33He himself administered justice regularly and sometimes up to nightfall, having a litter placed upon the tribunal, if he was indisposed, or even lying down at home. In his administration of justice he was both highly conscientious and very lenient; for to save a man clearly guilty of parricide from being sewn up in the sack, a punishment which was inflicted only on those who pleaded guilty, he is said to have put the question to him in this form: “You surely did not kill your father, did you?” 2Again, in a case touching a forged will, in which all the signers were liable to punishment by the Cornelian Law, he distributed to the jury not merely the two tablets for condemnation or acquittal, but a third as well, for the pardon of those who were shown to have been induced to sign by misrepresentation or misunderstanding. 3Each year he referred appeals of cases involving citizens to the city praetor, but those between foreigners to ex-consuls, of whom he had put one in charge of the business affairs of each province.

34He revised existing laws and enacted some new ones, for example, on extravagance, on adultery and chastity, on bribery, and on the encouragement of marriage among the various classes of citizens. Having made somewhat more stringent changes in the last of these than in the others, he was unable to carry it out because of an open revolt against its provisions, until he had abolished or mitigated a part of the penalties, besides increasing the rewards and allowing a three years’ exemption from the obligation to marry after the death of a husband or wife. 2When the knights even then persistently called for its repeal at a public show, he sent for the children of Germanicus and exhibited them, some in his own lap and some in their father’s, intimating by his gestures and expression that they should not refuse to follow that young man’s example. And on finding that the spirit of the law was being evaded by betrothal with immature girls and by frequent changes of wives, he shortened the duration of betrothals and set a limit on divorce.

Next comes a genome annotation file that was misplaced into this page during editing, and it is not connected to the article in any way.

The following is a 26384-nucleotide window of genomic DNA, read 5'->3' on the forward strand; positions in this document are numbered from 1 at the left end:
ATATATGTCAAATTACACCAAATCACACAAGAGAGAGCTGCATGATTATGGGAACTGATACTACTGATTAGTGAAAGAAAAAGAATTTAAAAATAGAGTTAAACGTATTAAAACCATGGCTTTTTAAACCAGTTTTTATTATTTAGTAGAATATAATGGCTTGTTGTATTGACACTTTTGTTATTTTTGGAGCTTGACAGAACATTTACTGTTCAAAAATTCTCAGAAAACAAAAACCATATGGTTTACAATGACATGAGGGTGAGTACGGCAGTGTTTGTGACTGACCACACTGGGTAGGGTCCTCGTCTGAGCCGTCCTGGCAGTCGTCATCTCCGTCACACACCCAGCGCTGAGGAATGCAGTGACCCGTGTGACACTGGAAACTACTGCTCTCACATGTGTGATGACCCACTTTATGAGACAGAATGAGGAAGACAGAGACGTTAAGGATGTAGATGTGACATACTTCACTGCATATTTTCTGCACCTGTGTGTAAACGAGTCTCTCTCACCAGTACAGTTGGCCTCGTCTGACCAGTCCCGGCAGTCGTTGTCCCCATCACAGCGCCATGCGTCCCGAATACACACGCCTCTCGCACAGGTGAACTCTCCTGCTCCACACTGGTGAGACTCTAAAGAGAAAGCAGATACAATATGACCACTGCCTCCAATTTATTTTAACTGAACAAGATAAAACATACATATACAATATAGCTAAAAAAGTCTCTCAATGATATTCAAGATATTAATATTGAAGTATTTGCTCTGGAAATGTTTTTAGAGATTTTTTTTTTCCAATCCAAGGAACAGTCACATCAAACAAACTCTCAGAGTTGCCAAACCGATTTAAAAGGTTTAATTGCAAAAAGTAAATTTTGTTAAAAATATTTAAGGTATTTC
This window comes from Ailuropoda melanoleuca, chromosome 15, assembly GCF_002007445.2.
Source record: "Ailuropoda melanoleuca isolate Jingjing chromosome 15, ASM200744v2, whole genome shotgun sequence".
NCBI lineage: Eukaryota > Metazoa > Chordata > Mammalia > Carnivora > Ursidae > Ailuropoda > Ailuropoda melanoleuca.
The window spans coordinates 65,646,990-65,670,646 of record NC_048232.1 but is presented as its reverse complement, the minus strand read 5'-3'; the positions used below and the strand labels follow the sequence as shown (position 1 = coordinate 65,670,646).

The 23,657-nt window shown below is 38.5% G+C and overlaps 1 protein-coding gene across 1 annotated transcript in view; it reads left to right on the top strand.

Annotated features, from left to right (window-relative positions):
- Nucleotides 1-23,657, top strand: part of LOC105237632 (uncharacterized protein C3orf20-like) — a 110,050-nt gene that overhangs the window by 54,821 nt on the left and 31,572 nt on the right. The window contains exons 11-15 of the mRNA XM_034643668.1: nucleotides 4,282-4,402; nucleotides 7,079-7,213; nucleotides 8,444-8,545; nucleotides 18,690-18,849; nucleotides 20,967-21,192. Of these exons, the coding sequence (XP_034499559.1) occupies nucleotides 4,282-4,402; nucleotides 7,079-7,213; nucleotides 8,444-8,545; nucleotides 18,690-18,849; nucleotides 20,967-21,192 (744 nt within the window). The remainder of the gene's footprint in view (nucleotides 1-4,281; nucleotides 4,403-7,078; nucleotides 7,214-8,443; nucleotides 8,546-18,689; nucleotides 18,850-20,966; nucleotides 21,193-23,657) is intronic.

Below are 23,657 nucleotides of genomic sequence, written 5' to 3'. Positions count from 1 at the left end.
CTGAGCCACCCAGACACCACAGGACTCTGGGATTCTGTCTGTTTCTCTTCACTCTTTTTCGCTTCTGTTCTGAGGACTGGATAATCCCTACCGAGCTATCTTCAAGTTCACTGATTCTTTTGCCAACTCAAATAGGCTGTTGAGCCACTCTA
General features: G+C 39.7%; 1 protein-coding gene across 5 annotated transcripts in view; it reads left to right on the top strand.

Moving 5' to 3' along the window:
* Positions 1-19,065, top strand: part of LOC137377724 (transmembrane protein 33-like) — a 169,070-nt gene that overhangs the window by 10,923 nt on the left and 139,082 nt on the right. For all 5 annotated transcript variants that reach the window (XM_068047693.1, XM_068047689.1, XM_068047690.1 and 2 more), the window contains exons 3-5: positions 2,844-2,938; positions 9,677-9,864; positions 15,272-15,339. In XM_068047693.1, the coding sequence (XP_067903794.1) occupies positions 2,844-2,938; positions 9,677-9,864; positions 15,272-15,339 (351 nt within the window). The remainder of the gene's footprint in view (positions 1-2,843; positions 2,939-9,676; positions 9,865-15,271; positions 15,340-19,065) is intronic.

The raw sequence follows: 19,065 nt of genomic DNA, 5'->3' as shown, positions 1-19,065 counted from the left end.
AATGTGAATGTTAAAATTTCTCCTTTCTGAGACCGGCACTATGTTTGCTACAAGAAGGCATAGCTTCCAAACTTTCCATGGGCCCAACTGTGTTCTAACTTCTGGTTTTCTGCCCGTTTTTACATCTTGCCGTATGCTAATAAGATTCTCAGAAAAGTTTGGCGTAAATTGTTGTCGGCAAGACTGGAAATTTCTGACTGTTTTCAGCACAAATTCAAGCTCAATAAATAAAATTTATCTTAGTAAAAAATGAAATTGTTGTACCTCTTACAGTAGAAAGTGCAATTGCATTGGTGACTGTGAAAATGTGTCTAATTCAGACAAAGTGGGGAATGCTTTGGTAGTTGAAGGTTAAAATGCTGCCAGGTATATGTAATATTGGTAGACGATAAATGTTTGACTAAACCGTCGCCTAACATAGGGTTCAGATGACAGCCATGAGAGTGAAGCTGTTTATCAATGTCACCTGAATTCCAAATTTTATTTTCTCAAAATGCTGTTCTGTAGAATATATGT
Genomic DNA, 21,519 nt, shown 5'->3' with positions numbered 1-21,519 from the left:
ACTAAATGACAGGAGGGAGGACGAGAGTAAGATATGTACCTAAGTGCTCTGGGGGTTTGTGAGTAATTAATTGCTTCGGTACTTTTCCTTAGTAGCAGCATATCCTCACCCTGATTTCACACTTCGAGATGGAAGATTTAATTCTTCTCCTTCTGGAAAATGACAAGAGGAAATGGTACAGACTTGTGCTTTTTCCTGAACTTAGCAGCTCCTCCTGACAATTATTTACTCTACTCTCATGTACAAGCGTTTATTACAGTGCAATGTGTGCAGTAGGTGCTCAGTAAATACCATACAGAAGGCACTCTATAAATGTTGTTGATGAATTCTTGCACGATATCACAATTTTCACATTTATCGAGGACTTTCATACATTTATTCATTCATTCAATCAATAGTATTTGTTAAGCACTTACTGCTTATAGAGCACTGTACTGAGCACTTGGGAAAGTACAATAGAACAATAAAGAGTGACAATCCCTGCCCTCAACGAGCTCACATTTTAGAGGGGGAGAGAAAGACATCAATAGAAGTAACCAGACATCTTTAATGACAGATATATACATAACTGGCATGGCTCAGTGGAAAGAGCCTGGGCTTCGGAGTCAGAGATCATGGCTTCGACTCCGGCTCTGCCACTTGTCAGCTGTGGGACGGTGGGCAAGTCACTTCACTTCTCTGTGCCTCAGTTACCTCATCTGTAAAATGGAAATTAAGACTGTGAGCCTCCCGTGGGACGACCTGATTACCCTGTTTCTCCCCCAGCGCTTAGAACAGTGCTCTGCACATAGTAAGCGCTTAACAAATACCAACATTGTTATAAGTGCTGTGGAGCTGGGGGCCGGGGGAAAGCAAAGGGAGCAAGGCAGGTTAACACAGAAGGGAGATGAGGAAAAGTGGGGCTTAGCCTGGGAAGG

35Since the number of the senators was swelled by a low-born and ill-assorted rabble (in fact, the senate numbered more than a thousand, some of whom, called by the vulgar Orcivi, were wholly unworthy, and had been admitted after Caesar’s death through favour or bribery) he restored it to its former limits and distinction by two enrolments, one according to the choice of the members themselves, each man naming one other, and a second made by Agrippa and himself. On the latter occasion it is thought that he wore a coat of mail under his tunic as he presided, and a sword by his side, while ten of the most robust of his friends among the senators stood by his chair. 2Cremutius Cordus writes that even then the senators were not allowed to approach except one by one, and after the folds of their robes had been carefully searched. Some he shamed into resigning, but he allowed even these to retain their distinctive dress, as well as the privilege of viewing the games from the orchestra and taking part in the public banquets of the order. 3Furthermore, that those who were chosen and approved might perform their duties more conscientiously, and also with less inconvenience, he provided that before taking his seat each member should offer incense and wine at the altar of the god in whose temple the meeting was held; that regular meetings of the senate should be held not oftener than twice a month, on the Kalends and the Ides; and that in the months of September and October only those should be obliged to attend who were drawn by lot, to a number sufficient for the passing of decrees. He also adopted the plan of privy councils chosen by lot for terms of six months, with which to discuss in advance matters which were to come before the entire body. 4On questions of special importance he called upon the senators to give their opinions, not according to the order established by precedent, but just as he fancied, to induce each man to keep his mind on the alert, as if he were to initiate action rather than give assent to others.

« Suet. Aug. 17–25 | Suet. Aug. 26–35 | Suet. Aug. 36–45 | About This Work »